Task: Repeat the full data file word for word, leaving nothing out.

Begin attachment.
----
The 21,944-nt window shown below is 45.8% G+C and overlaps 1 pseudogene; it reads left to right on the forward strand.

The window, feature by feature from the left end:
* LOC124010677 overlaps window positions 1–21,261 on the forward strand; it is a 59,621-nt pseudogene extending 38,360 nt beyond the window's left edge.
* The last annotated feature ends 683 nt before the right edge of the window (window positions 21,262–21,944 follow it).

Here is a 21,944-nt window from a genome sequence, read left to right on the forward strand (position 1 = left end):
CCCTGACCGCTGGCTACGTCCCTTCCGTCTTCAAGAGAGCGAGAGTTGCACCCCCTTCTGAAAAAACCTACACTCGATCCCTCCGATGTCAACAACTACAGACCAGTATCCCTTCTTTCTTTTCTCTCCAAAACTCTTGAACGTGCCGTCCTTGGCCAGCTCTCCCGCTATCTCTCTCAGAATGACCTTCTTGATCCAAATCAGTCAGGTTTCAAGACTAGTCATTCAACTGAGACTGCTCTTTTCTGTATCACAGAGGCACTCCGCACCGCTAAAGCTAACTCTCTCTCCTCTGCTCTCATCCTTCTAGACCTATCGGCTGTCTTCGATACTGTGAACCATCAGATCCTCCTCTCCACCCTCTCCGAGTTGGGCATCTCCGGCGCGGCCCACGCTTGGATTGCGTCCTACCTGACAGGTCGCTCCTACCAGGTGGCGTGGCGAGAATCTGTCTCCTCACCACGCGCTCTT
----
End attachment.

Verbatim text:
The 21,944-nt window shown below is 45.8% G+C and overlaps 1 pseudogene; it reads left to right on the forward strand.

The window, feature by feature from the left end:
* LOC124010677 overlaps window positions 1–21,261 on the forward strand; it is a 59,621-nt pseudogene extending 38,360 nt beyond the window's left edge.
* The last annotated feature ends 683 nt before the right edge of the window (window positions 21,262–21,944 follow it).

Here is a 21,944-nt window from a genome sequence, read left to right on the forward strand (position 1 = left end):
CCCTGACCGCTGGCTACGTCCCTTCCGTCTTCAAGAGAGCGAGAGTTGCACCCCCTTCTGAAAAAACCTACACTCGATCCCTCCGATGTCAACAACTACAGACCAGTATCCCTTCTTTCTTTTCTCTCCAAAACTCTTGAACGTGCCGTCCTTGGCCAGCTCTCCCGCTATCTCTCTCAGAATGACCTTCTTGATCCAAATCAGTCAGGTTTCAAGACTAGTCATTCAACTGAGACTGCTCTTTTCTGTATCACAGAGGCACTCCGCACCGCTAAAGCTAACTCTCTCTCCTCTGCTCTCATCCTTCTAGACCTATCGGCTGTCTTCGATACTGTGAACCATCAGATCCTCCTCTCCACCCTCTCCGAGTTGGGCATCTCCGGCGCGGCCCACGCTTGGATTGCGTCCTACCTGACAGGTCGCTCCTACCAGGTGGCGTGGCGAGAATCTGTCTCCTCACCACGCGCTCTT